I've seen this used at a large US research institution by data scientists doing health care statistics.

That website looks really similar to hashicorp product websites. ex. https://www.consul.io/

Check your GitHub notifications about getting graphql-ws-next added to the team!

Hey, I'm curious as to how this works - how do you guys earn money?

The results aren't as exciting as some, but Cycling Analytics pays my bills



They just raised $100M at $1.1B valuation.

5 years ago I asked a question here - https://news.ycombinator.com/item?id=6828102

That lead to https://unicodepowersymbol.com/

Not a start-up, but a successful project :-)

The unicode power symbol looks like someone's giving you the finger. Nice.

Segment.com (formerly Segment.io) - https://news.ycombinator.com/item?id=4912076

I've been following Nathan Barry with ConvertKit. Not all Show HN gets traction: https://news.ycombinator.com/item?id=8583911

But that doesn't mean you wont still be successful: https://convertkit.baremetrics.com/

This one is incredible.

I announced the creation of a class here on HN ( https://news.ycombinator.com/item?id=5862102 -- This was a Show HN, but then it was edited for some reason; link is dead now, but it was a blog post describing the class and had a payment link), which went on to sell out in the first day, then eventually I posted on HN that I wanted to sell it ( https://news.ycombinator.com/item?id=14933206 ), and was acquired because of the post.

PagerDuty - https://news.ycombinator.com/item?id=758653. Valued at $1.3B this month.

My project didn't get much attention on Show HN (or anywhere else), but I sent a cold email to Mark Cuban and offered to invest pretty quickly. So don't get too disheartened if your project gets a tepid response.

Orignal post: https://news.ycombinator.com/item?id=14459876

Looks cool, and I love the idea of cold emailing Cuban. How's the progress?

That app in particular got sidelined for now, but we've released two others since then:

http://instasaber.com http://speakingpuppy.com

Producthunt is a spin off from Show HN. https://news.ycombinator.com/item?id=7144815

We started BitGym nearly 6 years ago(https://news.ycombinator.com/item?id=4519256) and had pretty low traction on here,

By most definitions we've pivoted from tech startup to "profitable small tech business", staying at 4-6 people. We're no dropbox, but at a solid cohort paying customers for our reasonably well-loved consumer product we've turned into a successful (by our personal definitions) company, if not a successful startup.

Show HN traffic can definitely have an impact but I'd also urge keeping in mind the causation vs correlation fallacy.

Also the Show HN posts are not as organic as they appear, in other words I don't believe you just prepend Show HN to a post and see it go boom...they won't admit it but there is more happening behind the scene.

Can you clarify what you meant with "happening behind the scene"? Who are "they" that you are referring to? Thanks!

Definitely Webflow: https://news.ycombinator.com/item?id=5407499

Great company, great founders, great product.

Almost 4.5 years ago we launched Instabug (www.instabug.com) on HN (https://news.ycombinator.com/item?id=5526949)

Successful is a broad term, but we have tens of thousands of apps on our platform and our SDK is running on over a billion devices. We did YC and raised multiple rounds after.

I think this was the company that became pebble (correct me if I'm wrong).



I'm curious to see how insomnia is doing as a non-traditional startup in that he didn't "grow" the company (as far as I know). It's one of the best applications we use in our day-to-day workflow.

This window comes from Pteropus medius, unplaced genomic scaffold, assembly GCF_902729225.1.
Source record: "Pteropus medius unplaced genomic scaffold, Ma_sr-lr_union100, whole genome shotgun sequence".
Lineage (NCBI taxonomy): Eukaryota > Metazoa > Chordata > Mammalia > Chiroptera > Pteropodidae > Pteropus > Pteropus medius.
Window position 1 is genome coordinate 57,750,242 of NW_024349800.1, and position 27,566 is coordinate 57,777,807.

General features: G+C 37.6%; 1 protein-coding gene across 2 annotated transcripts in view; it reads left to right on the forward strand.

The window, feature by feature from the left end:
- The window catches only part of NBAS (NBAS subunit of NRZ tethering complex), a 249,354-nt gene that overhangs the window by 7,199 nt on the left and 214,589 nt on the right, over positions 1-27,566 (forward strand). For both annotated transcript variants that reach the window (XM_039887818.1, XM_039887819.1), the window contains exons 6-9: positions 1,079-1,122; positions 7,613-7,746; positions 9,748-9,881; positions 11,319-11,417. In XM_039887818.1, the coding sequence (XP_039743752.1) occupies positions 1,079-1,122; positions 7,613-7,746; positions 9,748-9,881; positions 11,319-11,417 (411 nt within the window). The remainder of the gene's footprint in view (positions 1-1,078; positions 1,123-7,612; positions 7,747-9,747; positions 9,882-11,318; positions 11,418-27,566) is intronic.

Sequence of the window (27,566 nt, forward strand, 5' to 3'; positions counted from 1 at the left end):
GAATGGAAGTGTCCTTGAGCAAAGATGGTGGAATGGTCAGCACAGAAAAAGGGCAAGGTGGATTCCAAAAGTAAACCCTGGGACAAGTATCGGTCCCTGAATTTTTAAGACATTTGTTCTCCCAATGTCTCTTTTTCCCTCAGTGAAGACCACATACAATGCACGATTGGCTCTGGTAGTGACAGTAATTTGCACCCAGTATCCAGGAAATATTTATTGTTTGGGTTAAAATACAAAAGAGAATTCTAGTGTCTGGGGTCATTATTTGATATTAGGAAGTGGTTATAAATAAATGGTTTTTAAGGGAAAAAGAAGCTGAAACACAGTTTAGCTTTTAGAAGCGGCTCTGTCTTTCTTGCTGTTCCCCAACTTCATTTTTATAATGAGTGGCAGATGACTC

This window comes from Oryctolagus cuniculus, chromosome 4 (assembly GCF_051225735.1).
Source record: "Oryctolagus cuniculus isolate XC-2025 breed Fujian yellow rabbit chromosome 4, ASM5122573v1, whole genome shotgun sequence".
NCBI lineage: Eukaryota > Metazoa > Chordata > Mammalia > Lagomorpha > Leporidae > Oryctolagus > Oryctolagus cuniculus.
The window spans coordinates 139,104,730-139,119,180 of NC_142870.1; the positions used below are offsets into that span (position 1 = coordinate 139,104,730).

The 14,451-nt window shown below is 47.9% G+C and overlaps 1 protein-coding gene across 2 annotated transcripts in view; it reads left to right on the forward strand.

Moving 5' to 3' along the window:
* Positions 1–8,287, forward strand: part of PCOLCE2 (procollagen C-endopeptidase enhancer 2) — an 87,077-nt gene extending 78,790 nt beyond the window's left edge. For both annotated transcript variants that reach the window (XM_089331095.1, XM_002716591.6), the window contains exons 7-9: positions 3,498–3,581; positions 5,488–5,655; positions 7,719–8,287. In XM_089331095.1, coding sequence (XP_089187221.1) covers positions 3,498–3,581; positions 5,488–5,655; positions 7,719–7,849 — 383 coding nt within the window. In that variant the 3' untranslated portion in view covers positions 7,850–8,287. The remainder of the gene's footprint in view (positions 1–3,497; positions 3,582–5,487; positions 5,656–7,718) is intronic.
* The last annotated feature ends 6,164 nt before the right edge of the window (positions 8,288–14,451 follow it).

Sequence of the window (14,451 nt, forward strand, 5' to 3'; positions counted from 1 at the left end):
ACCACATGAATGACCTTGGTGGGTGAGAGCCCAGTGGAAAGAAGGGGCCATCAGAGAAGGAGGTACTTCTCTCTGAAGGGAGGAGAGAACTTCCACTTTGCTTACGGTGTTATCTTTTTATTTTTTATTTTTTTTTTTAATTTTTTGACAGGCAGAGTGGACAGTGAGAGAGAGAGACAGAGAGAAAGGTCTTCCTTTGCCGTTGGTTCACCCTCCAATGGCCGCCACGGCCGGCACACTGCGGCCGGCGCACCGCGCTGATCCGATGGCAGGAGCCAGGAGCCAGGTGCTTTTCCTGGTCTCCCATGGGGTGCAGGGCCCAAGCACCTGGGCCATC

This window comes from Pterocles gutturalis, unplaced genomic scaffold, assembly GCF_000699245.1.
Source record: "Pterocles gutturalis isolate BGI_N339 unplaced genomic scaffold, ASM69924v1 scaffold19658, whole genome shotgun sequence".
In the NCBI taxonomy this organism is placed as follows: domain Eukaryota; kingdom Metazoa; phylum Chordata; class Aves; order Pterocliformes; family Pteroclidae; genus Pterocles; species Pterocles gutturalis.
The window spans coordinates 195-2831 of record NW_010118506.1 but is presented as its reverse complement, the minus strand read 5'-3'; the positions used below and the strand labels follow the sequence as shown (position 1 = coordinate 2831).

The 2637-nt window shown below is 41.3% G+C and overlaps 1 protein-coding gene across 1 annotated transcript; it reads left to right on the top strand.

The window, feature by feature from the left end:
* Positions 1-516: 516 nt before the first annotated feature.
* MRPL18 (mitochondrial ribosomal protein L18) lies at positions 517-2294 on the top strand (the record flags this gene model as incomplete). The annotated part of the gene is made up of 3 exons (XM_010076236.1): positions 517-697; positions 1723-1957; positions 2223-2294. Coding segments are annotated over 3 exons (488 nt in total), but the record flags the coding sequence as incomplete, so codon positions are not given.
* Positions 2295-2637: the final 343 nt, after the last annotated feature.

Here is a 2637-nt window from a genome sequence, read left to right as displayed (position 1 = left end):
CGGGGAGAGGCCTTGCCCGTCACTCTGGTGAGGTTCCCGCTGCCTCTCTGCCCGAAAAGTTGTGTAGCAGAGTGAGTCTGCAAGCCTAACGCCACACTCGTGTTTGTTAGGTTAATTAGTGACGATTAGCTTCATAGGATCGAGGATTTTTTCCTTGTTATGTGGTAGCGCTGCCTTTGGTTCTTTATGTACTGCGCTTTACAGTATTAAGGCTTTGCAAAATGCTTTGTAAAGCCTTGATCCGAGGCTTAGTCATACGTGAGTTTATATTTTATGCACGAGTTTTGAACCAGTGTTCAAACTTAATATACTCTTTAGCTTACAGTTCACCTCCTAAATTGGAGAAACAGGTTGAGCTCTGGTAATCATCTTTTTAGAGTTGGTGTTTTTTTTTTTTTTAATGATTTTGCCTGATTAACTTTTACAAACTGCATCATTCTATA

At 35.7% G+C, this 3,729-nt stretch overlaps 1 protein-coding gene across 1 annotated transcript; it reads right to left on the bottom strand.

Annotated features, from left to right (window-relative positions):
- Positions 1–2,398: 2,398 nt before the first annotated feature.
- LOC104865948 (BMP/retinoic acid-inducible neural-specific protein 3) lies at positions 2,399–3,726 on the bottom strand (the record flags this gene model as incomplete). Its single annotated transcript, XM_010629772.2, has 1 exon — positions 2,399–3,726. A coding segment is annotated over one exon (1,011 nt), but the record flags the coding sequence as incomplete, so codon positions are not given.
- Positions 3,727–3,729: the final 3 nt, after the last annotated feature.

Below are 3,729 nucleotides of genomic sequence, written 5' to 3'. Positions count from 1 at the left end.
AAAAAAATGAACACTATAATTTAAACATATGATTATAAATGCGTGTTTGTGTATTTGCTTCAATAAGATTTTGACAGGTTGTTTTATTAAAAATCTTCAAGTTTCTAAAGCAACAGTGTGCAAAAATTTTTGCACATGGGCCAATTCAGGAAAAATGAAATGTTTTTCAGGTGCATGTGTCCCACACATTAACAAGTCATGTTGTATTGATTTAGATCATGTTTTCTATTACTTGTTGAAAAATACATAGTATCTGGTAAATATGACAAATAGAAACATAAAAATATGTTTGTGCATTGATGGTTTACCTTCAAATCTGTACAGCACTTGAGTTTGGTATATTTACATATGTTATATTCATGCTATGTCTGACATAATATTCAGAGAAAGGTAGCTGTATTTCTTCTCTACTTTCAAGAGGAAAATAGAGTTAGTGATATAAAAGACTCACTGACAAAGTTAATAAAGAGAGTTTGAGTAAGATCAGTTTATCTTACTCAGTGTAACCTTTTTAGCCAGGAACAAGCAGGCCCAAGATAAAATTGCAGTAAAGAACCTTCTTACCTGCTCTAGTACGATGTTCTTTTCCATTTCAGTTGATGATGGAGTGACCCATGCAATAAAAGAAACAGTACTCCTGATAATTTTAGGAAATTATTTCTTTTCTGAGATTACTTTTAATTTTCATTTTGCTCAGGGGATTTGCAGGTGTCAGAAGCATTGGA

I've switched to Insomnia from Postman some time ago, out of frustration, and though I don't use it heavily (a few minutes every week) I really like Insomnia. There are a number of design decisions in the app that I really appreciate.

Insomnia has a better design than postman, but lack the habillity to transfer data from one request to another... So I am still with postman.

Not a successful startup but a successful product. I launched https://www.ghostnoteapp.com in 2015 and it's going really well. Releasing a new version 2.0 and expanding with chrome extensions to allow you to annotate even more specific items.

Thanks to HN it became a pretty good success. The original Show HN is here https://news.ycombinator.com/item?id=9145007

>Not a successful startup but a successful product.

What does that mean exactly? Lots of downloads/customers but not enough to be profitable (or not profitable enough to where it was worth the time and energy)?

Or is it profitable, but you just don't view your single product as a "start-up", because maybe it is a one-man-show, and not something you do full time?

The latter. It's profitable but I don't consider it a startup as it's "just a product" perhaps at one point when I have expanded the product line enough I would consider it a startup but for now it's just a nice relatively profitable product.

I saw this post more than eight years ago and commented on it: https://news.ycombinator.com/item?id=1261786

I then started helping Anton out and we managed to hit the front page a few more times: https://hn.algolia.com/?query=akshell&sort=byDate&prefix&pag...

To get feedback on the platform, we paid developers to use it to make apps for our clients, which brought in some revenue. However, we failed to get people to pay for the service itself, even though we had a couple of thousand developers signed up and a few hundred apps in production. So we put Akshell on hold, but stayed in touch.

Three years ago, we reconnected and started Toughbyte: https://toughbyte.com. We initially focused on the thing that worked at Akshell, i.e. writing software for clients. Almost by accident, in the end we ended up doing tech recruitment instead. More on that here: https://blog.toughbyte.com/whats-next-for-toughbyte-aed3cf54...

Now we're building a tech recruitment platform. We've been profitable since day one and have been growing 50% each year. So, in a somewhat roundabout way, that first Show HN post did result in a startup that's still around.